Meningitis B vaccine on the horizon

Soon a shot could protect against deadly meningitis B. Early clinical trials have shown it could prevent the illness in more than 80 per cent of youngsters.

Meningitis B is particularly dangerous for children, leading to 120 deaths in the UK every year. There are around 1,200 new cases of meningitis B every year. Around 1 in 10 victims die and another 15 per cent are left with permanent disabilities - often limbs have to be amputated due to blood poisoning. The infection causes inflammation of the membranes surrounding the spinal cord and brain. Symptoms include a severe headache, vomiting, a rash, sensitivity to light and a stiff neck.

Vaccines exist against types A and C meningitis, but none that is broadly effective against strains in serogroup B, mostly prevalent in industrialised nations. Type A is the primary cause of epidemic meningitis in Africa. However there is no vaccine for type B.

In the clinical trial involving 539 teenagers, they found that just over 80 per cent were completely protected against the illness. They were given three doses of the vaccine over six months. Researchers then measured whether their immune system was able to fight the meningitis bacteria.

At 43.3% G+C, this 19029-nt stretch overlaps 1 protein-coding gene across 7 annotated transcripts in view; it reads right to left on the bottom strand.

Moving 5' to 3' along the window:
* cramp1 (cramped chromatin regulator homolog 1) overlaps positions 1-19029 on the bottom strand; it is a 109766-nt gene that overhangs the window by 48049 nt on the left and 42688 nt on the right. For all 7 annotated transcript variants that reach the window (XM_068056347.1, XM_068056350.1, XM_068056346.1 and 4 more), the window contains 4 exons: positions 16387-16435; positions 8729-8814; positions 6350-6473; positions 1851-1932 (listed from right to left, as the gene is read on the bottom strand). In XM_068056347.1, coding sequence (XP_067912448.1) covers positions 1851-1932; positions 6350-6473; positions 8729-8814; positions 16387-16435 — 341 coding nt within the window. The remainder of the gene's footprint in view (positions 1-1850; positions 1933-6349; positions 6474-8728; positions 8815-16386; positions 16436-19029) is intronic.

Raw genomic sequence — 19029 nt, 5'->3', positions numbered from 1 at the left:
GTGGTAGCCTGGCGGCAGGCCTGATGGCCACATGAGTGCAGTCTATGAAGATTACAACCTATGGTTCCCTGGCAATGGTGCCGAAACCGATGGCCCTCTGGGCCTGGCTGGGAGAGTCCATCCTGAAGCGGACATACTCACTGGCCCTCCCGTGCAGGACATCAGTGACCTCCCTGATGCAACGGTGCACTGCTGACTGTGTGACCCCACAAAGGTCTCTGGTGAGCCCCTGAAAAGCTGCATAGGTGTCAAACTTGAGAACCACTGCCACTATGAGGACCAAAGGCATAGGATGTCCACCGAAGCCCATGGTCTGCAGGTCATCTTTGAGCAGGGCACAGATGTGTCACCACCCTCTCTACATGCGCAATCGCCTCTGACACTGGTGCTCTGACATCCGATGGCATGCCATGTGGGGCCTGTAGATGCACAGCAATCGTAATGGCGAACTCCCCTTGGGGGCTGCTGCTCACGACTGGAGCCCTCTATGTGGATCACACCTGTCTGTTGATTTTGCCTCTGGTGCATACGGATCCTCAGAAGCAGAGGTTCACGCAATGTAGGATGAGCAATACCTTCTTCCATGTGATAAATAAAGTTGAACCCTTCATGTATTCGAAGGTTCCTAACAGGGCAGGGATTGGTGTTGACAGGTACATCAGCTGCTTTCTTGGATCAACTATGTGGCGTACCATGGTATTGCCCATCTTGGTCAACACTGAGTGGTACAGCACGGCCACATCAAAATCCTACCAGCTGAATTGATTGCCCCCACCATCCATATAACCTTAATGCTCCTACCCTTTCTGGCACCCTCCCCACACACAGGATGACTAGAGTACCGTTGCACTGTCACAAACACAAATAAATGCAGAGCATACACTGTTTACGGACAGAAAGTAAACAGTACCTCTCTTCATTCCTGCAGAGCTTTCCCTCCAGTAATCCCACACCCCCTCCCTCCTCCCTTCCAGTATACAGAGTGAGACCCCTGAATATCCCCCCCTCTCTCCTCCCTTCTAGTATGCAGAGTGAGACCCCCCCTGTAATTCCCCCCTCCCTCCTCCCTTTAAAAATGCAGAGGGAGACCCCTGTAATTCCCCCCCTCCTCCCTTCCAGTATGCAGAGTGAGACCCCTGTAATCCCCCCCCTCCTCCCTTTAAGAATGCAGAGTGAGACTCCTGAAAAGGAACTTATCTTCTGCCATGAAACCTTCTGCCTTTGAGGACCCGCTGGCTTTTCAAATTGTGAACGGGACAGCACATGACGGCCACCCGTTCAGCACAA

Lead author Peter Richmond, whose study is published in the Lancet Infectious Diseases journal, said, “It’s really important that we protect against this disease. It’s so hard to recognise early on and then it progresses so rapidly, it’s a matter of hours.”

“Mild to moderate pain at the injection site was the most commonly reported side effect,” he said. The authors said further trials must be held to determine the duration of vaccine protection. “If additional studies show similar immunogenicity (the ability to produce an immune response) and tolerability, this vaccine might help to reduce the global burden of invasive meningococcal disease,” said Richmond.

The researchers hope the vaccine, developed by drugs’ firm Pfizer, will be on the market within the next three to five years. But another drug maker, Novartis, has already applied to the European drugs regulatory body for a licence for its vaccine following successful results earlier this year. If approved, the vaccine would likely be given to babies from the age of two months with a booster every year.

Dr. Ananya Mandal

Written by

Dr. Ananya Mandal

Dr. Ananya Mandal is a doctor by profession, lecturer by vocation and a medical writer by passion. She specialized in Clinical Pharmacology after her bachelor's (MBBS). For her, health communication is not just writing complicated reviews for professionals but making medical knowledge understandable and available to the general public as well.


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